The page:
Imaging in Suspected Renal Colic: Systematic Review of the Literature and Multispecialty Consensus.

Journal Article (Journal Article;Systematic Review)

PURPOSE: Renal colic is common and CT (computerized tomography) is frequently utilized when the diagnosis of kidney stone is suspected. CT is accurate, but exposes patients to ionizing radiation and has not been shown to alter either interventional approaches or hospital admission rates. This multi-organizational transdisciplinary collaboration sought evidence-based, multispecialty consensus on optimal imaging across different clinical scenarios in patients with suspected renal colic in the acute setting. MATERIALS AND METHODS: In conjunction with the ACEP (American College of Emergency Physicians®) E-QUAL (Emergency Quality Network) we formed a nine-member panel with three physician representatives each from the ACEP, the ACR® (American College of Radiology) and the AUA (American Urological Association). A systematic literature review was used as the basis for a 3-step modified Delphi process to seek consensus on optimal imaging in 29 specific clinical scenarios. RESULTS: From an initial search yielding 6,337 records there were 232 relevant articles of acceptable evidence quality to guide the literature summary. At the completion of the Delphi process consensus, agreement was rated as perfect in 15 (52%), excellent in 8 (28%), good in 3 (10%) and moderate in 3 (10%) of the 29 scenarios. There were no scenarios where at least moderate consensus was not reached. CT was recommended in 7 scenarios (24%) with ultrasound in 9 (31%) and no further imaging needed in 13 (45%). CONCLUSIONS: Evidence and multispecialty consensus support ultrasound or no further imaging in specific clinical scenarios, with reduced-radiation dose CT to be employed when CT is needed in patients with suspected renal colic.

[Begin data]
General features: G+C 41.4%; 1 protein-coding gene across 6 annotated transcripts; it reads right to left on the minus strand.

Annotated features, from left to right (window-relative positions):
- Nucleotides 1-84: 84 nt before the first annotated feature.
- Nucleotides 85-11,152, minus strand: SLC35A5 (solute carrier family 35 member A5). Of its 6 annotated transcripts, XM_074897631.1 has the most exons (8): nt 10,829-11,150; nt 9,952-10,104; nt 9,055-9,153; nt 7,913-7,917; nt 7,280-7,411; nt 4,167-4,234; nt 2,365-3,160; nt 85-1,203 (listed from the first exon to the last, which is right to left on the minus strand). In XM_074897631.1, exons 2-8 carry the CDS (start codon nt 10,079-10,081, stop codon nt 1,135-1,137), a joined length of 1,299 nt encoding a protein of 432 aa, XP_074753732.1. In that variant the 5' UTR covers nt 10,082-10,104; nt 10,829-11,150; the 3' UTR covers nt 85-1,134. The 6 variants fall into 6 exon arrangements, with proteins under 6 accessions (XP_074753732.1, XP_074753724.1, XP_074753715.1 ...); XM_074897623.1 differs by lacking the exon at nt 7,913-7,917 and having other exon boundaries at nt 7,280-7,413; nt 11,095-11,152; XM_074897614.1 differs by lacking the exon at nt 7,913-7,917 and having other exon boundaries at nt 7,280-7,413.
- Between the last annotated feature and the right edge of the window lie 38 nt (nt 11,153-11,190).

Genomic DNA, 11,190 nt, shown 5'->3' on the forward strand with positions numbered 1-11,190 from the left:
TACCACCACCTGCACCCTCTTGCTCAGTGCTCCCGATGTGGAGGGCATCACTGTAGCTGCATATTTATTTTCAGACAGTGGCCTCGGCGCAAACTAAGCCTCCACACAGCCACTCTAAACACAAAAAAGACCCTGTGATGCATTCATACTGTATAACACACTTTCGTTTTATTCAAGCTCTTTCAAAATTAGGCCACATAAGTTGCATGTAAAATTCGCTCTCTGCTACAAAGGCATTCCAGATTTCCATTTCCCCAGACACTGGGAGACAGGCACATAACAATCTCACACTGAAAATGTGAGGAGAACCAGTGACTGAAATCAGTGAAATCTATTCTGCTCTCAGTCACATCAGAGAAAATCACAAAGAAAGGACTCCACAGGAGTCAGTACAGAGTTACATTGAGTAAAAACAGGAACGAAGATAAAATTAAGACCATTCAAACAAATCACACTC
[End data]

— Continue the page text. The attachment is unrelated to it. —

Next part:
Full Text

Duke Authors

Cited Authors

  • Moore, CL; Carpenter, CR; Heilbrun, ML; Klauer, K; Krambeck, AC; Moreno, C; Remer, EM; Scales, C; Shaw, MM; Sternberg, KM

Published Date

  • September 2019

Published In

Volume / Issue

  • 202 / 3

Start / End Page

  • 475 - 483

PubMed ID

  • 31412438

Electronic International Standard Serial Number (EISSN)

  • 1527-3792

Digital Object Identifier (DOI)

  • 10.1097/JU.0000000000000342


  • eng

Conference Location

  • United States